YOU’D forgive Ali Campbell for feeling a little bit stressed.
He’s in the middle of promoting a new album, he’s about to jet off on a gruelling tour with his band, and, added to that, there’s a court case hanging over his head.
UB40, who formed in Birmingham in the late 70s has split into two – and one half, including his brother, is suing Ali over his use of the band’s name.
Despite that, he sounds very relaxed and upbeat, mainly thanks to his latest album – UB40 Unplugged Featuring Ali, Astro And Mickey – three of the founding members of the reggae group.
Ali spoke to The Sunday Post last week at lunchtime, moments after polishing off a folded omelette with truffle shavings on top.
“That’s my favourite,” said Ali. “Simple, but a little bit special. It’s a bit like my love of red wine…”
UB40 of course covered Neil Diamond’s classic Red, Red Wine, as well as (I Can’t Help) Falling In Love and I Got You Babe.
These tracks, as well as their own compositions, have been rerecorded for the acoustic album, which has a Greatest Hits CD as a nifty bonus.
“Two years ago we were promoting our album Silhouette and had a few radio gigs,” Ali said.
“We were on Terry Wogan and Sara Cox and people like that. But I’ve got an 11-piece band, they couldn’t fit them in the studio so they asked if we could do acoustic versions.
“I thought, ‘If I have to…’
“We did about five of those and after a while we’d arranged 10 unplugged songs. I thought to myself, ‘Hang on, that’s an album’.”
Reggae music is, Ali says, all about bass, and he still chuckles at the idea of the acoustic versions, without a bass.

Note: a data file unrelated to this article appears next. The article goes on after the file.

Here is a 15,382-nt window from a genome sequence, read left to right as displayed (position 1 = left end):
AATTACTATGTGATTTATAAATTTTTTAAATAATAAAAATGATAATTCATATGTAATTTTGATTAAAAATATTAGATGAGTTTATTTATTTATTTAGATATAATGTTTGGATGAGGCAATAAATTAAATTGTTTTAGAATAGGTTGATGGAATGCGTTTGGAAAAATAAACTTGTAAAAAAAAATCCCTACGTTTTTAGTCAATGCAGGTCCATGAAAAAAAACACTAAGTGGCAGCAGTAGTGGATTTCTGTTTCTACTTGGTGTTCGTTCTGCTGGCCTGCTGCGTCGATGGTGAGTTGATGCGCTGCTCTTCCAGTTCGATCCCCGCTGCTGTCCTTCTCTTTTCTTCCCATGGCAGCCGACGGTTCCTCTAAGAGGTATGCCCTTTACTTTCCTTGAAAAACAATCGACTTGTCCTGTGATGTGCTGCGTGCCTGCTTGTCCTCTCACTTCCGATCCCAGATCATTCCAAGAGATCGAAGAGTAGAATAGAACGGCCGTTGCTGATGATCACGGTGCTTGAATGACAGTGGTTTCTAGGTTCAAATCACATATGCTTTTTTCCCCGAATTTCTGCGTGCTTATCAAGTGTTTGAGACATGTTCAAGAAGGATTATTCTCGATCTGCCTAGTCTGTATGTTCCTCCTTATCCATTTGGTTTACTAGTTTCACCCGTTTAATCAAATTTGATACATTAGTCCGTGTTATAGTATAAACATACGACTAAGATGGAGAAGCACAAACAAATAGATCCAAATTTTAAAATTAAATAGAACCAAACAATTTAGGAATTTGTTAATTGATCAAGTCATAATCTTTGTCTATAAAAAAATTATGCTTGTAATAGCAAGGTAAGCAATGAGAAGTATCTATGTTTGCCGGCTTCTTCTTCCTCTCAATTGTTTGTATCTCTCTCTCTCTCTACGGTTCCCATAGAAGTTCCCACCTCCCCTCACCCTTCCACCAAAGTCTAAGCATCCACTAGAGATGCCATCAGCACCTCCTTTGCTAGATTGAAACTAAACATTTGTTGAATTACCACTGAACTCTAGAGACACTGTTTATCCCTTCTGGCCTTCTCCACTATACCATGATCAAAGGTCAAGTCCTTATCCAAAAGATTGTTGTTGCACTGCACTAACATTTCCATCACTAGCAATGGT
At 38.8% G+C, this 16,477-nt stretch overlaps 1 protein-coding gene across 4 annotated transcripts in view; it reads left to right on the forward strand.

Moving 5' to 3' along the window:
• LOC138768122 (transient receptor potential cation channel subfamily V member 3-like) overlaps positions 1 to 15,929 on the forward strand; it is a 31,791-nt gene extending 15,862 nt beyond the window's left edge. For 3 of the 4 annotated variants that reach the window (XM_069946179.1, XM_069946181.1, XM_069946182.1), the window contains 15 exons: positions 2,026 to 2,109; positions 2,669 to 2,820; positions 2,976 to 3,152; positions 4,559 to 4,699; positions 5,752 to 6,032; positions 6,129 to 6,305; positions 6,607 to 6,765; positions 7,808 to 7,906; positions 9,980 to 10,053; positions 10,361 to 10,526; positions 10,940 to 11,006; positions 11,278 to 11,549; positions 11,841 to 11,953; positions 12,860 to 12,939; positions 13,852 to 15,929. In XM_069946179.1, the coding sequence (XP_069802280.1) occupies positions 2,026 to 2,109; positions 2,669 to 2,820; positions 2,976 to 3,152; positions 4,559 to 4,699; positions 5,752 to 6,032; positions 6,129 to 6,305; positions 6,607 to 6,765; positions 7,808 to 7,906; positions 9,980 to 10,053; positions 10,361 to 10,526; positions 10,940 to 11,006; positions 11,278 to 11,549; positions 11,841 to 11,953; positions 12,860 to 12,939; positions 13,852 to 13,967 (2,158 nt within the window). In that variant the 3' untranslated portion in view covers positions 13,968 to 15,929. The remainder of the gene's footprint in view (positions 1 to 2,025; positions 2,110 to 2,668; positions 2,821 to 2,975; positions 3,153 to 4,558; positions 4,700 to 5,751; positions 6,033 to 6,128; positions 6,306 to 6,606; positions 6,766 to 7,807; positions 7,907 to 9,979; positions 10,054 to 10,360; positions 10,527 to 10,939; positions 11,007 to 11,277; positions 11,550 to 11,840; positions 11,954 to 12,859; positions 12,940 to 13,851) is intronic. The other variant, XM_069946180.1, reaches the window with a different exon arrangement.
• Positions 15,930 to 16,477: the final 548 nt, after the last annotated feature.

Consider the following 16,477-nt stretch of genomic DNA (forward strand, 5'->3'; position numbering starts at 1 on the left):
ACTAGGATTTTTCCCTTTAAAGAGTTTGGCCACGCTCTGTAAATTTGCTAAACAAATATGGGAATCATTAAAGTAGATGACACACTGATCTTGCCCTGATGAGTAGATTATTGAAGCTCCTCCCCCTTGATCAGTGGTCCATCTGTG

“It’s a reggae album that doesn’t have any bass! That’s unprecedented!
“Once you take the bass away you’re left with something different.
“Big, deep bass can intimidate people so you’re left with something different. I’ve called it cuddly reggae!
“It goes against everything I love I suppose. I come from a folk music background, which I hated! My dad was a folk singer and I always said I hated it because it had no bass.
“My dad will be laughing up in heaven at this album. He’ll be looking down on me thinking his son’s finally become a folk act.”
It’s a nice thought about family that must be thin on the ground at the moment for Ali.
His brothers, Robin and Duncan, are part of the “other” UB40 who launched legal action against Ali in March.
They say they are the “true continuation” of the band and want to stop Ali, co-frontman Astro and Micky Virtue from using the name.
It must spoil some of the memories of the band’s heyday, when they sold 120 million albums, and had three UK and two US No 1 singles.
“I ignore them now in the hope they’ll go away,” said Ali.
“I call them The Dark Side because they spend all their time online with their minions writing nasty things.
“It’s escalated out of control and the only people that are going to win are the lawyers.
“Robin is saying, ‘We’re fighting for our name’.
“They’ve got the name! And they’re still not doing very well.
“If we make a record we make it clear it’s UB40 featuring Ali, Astro and Mickey.
“I don’t want to be confused by those guys because I think what they’re doing at the moment is dreadful.
“It’s been going on that long, I’m bored with it now, rather than angry.”
UB40 were unemployed when they formed in 1978, and were famously named after an unemployment benefit form.
Being part of a time of discontent – as well as being involved in reggae which is itself a political genre – made the group keenly aware of current affairs.
“We were in Thatcher’s Britain,” said Ali. “We were disenfranchised and had a lot to shout about.
“I just hope that the bands that are coming up now will start protesting a bit more. Protest songs have been conspicuous by their absence lately since Simon Cowwell took over things about 10 years ago.
“With Trump getting in and us having a Prime Minister nobody voted for I think we’re in for some very interesting times.”
UB40 Unplugged Featuring Ali, Astro and Mickey is out now
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